Health care professional education programs in the United States have been charged to devise strategies to increase the racial and ethnic diversity of the workforce (Health Resources and Services Administration, Nursing Workforce Diversity (NWD) http://bhpr.hrsa.gov/nursing/grants/nwd.html, 2014). The purpose of this charge is to develop a healthcare workforce that can better provide culturally relevant care to meet the needs of diverse communities. The purpose of this study was to assess the cultural competency of students, faculty, and staff from a small Midwest-university college of nursing.
Methods
This study was part of a larger interventional study to enhance the cultural development of the College of Nursing faculty, staff, and students. The sample for this study included 314 participants (students, faculty, and staff) in phase one of the parent study. Phase one included the initial administration of the Intercultural Development Inventory (IDI®) over a two year period with analysis of the pre-test results. Phase two includes the implementation of cultural development interventions with a post-test IDI® survey and is currently in process.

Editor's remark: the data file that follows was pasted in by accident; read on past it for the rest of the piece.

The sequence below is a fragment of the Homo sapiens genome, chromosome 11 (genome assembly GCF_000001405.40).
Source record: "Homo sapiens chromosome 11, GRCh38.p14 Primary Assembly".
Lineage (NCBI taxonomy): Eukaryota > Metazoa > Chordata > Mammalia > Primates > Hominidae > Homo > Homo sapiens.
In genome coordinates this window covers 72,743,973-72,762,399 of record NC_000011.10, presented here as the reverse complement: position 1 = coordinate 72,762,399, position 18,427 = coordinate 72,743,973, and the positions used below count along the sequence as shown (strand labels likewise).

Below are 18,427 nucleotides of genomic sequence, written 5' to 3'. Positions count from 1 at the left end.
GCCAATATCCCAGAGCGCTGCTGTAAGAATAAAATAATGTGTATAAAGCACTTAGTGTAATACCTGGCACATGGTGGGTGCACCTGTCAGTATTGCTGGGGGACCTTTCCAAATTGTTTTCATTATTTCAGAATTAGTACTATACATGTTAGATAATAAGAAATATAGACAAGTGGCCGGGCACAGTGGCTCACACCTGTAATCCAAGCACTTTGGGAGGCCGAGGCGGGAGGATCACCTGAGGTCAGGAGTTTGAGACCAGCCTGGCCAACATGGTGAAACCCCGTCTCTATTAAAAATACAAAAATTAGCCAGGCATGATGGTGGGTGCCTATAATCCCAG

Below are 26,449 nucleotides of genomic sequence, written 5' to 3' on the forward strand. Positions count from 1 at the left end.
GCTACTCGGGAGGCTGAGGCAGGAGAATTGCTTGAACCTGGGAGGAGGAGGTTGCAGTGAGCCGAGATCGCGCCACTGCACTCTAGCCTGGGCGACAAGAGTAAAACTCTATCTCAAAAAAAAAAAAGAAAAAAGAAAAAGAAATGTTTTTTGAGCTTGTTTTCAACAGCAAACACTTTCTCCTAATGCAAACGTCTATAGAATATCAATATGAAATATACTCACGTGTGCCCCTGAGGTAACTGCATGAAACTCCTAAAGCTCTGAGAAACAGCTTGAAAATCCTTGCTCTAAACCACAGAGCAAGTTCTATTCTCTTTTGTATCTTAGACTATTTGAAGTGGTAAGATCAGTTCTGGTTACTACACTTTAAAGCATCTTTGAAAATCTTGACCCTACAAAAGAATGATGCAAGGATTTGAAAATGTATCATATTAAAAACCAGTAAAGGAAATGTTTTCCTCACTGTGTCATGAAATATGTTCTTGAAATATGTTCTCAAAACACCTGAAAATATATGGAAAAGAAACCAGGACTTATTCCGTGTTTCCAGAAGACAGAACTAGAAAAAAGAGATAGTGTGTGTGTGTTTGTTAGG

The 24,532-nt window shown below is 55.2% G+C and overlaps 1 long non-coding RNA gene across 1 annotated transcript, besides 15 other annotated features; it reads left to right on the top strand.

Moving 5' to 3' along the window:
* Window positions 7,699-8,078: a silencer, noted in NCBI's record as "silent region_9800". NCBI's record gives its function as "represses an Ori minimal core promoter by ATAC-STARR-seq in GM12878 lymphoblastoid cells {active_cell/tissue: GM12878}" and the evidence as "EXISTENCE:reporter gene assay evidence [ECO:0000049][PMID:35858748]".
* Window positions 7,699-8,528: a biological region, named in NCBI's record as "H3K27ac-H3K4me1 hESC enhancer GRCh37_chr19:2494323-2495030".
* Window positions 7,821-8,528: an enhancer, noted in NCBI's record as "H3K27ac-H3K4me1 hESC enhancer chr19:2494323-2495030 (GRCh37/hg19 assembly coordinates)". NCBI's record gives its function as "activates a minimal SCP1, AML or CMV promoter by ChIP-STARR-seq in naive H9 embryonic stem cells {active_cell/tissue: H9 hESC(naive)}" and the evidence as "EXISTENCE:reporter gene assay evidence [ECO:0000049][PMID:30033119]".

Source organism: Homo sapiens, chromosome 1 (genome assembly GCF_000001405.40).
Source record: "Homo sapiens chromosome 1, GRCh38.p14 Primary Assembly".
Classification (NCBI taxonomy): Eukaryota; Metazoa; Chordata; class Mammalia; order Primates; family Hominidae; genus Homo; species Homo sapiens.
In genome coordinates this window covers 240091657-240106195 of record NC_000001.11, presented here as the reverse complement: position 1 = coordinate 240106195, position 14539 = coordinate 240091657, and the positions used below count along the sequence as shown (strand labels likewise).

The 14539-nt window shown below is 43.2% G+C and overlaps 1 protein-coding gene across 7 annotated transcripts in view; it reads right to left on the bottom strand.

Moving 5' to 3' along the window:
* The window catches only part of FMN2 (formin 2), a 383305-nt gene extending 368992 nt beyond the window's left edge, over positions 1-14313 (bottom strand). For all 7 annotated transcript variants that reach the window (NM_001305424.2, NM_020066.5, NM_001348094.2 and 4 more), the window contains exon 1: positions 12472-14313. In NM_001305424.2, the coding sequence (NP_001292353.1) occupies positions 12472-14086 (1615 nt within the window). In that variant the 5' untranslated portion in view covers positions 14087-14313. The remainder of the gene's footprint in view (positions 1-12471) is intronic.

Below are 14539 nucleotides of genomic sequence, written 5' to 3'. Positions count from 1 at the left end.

Results
IDI® aggregate results were similar for students and faculty/staff in that most participants scored at the Minimization level according to the IDI®. Ninety-eight percent of student participants overestimated their level of cultural competency. Minority students had higher cultural competency scores in terms of developmental orientation (M = 98.85, SD = 14.21) compared to non-minority students (M = 94.46, SD = 14.96).
Conclusions